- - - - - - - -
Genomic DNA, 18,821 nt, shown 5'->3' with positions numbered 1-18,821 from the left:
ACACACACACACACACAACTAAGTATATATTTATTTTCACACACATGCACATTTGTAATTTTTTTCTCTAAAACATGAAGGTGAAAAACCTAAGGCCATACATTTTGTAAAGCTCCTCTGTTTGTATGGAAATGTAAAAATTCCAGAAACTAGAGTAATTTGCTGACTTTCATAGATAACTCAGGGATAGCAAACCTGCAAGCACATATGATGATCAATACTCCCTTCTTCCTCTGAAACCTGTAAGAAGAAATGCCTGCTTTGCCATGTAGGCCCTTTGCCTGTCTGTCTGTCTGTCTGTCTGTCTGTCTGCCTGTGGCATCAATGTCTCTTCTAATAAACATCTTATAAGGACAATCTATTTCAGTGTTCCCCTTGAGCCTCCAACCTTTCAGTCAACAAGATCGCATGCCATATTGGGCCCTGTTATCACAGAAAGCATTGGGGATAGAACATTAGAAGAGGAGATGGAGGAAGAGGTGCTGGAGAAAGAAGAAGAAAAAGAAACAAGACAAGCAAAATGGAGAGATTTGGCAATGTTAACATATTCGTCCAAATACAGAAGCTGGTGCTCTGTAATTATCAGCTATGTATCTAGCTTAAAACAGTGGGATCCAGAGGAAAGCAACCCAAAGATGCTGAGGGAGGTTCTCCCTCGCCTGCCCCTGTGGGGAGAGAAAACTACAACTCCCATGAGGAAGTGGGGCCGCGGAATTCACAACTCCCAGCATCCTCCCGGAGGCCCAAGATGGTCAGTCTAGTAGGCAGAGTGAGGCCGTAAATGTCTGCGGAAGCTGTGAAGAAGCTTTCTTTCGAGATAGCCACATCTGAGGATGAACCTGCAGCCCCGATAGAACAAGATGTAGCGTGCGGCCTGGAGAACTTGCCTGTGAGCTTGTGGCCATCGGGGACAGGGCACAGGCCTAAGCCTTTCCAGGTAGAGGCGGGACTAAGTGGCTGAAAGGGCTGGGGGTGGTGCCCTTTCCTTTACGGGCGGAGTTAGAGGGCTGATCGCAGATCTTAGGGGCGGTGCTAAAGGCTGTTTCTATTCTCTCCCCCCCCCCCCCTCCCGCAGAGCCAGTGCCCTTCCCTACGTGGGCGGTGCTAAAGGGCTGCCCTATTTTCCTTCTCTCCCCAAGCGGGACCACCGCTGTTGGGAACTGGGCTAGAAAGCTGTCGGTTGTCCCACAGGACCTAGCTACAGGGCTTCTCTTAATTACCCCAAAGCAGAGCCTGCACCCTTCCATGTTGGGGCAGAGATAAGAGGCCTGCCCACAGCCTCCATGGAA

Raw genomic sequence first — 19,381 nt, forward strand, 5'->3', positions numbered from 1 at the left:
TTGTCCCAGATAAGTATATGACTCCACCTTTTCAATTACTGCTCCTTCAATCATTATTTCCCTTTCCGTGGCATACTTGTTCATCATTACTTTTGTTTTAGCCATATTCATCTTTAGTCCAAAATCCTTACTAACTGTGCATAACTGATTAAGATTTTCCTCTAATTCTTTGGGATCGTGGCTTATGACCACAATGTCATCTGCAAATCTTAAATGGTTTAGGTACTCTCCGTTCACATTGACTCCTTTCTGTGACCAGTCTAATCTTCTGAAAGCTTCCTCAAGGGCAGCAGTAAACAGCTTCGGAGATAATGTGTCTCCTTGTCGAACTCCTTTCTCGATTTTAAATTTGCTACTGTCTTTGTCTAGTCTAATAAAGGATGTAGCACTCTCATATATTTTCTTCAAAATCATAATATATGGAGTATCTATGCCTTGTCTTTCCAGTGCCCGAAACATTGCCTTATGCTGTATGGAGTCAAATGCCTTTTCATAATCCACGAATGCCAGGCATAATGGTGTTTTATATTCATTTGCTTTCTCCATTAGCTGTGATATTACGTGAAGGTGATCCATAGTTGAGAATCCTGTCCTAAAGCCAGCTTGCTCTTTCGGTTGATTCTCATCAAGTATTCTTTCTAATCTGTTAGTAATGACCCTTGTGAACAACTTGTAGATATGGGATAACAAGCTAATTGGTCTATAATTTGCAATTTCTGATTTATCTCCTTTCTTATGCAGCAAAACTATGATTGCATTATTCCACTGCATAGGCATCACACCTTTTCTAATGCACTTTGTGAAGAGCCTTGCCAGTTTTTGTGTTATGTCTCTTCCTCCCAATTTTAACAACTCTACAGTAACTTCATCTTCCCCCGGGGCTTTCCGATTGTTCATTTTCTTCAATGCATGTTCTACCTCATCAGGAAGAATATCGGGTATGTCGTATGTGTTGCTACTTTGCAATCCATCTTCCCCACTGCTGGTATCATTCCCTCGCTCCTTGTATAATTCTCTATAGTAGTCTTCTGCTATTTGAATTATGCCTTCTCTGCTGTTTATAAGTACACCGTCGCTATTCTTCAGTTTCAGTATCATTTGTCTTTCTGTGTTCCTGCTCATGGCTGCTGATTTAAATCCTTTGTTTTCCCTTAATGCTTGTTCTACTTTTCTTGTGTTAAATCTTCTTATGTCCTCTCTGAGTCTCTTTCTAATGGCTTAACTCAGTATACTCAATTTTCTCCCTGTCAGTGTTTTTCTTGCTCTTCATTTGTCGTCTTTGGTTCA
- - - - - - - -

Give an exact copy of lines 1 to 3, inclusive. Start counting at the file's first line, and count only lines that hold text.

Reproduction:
Genomic DNA, 18,821 nt, shown 5'->3' with positions numbered 1-18,821 from the left:
ACACACACACACACACAACTAAGTATATATTTATTTTCACACACATGCACATTTGTAATTTTTTTCTCTAAAACATGAAGGTGAAAAACCTAAGGCCATACATTTTGTAAAGCTCCTCTGTTTGTATGGAAATGTAAAAATTCCAGAAACTAGAGTAATTTGCTGACTTTCATAGATAACTCAGGGATAGCAAACCTGCAAGCACATATGATGATCAATACTCCCTTCTTCCTCTGAAACCTGTAAGAAGAAATGCCTGCTTTGCCATGTAGGCCCTTTGCCTGTCTGTCTGTCTGTCTGTCTGTCTGTCTGCCTGTGGCATCAATGTCTCTTCTAATAAACATCTTATAAGGACAATCTATTTCAGTGTTCCCCTTGAGCCTCCAACCTTTCAGTCAACAAGATCGCATGCCATATTGGGCCCTGTTATCACAGAAAGCATTGGGGATAGAACATTAGAAGAGGAGATGGAGGAAGAGGTGCTGGAGAAAGAAGAAGAAAAAGAAACAAGACAAGCAAAATGGAGAGATTTGGCAATGTTAACATATTCGTCCAAATACAGAAGCTGGTGCTCTGTAATTATCAGCTATGTATCTAGCTTAAAACAGTGGGATCCAGAGGAAAGCAACCCAAAGATGCTGAGGGAGGTTCTCCCTCGCCTGCCCCTGTGGGGAGAGAAAACTACAACTCCCATGAGGAAGTGGGGCCGCGGAATTCACAACTCCCAGCATCCTCCCGGAGGCCCAAGATGGTCAGTCTAGTAGGCAGAGTGAGGCCGTAAATGTCTGCGGAAGCTGTGAAGAAGCTTTCTTTCGAGATAGCCACATCTGAGGATGAACCTGCAGCCCCGATAGAACAAGATGTAGCGTGCGGCCTGGAGAACTTGCCTGTGAGCTTGTGGCCATCGGGGACAGGGCACAGGCCTAAGCCTTTCCAGGTAGAGGCGGGACTAAGTGGCTGAAAGGGCTGGGGGTGGTGCCCTTTCCTTTACGGGCGGAGTTAGAGGGCTGATCGCAGATCTTAGGGGCGGTGCTAAAGGCTGTTTCTATTCTCTCCCCCCCCCCCCCTCCCGCAGAGCCAGTGCCCTTCCCTACGTGGGCGGTGCTAAAGGGCTGCCCTATTTTCCTTCTCTCCCCAAGCGGGACCACCGCTGTTGGGAACTGGGCTAGAAAGCTGTCGGTTGTCCCACAGGACCTAGCTACAGGGCTTCTCTTAATTACCCCAAAGCAGAGCCTGCACCCTTCCATGTTGGGGCAGAGATAAGAGGCCTGCCCACAGCCTCCATGGAA

Raw genomic sequence first — 19,381 nt, forward strand, 5'->3', positions numbered from 1 at the left: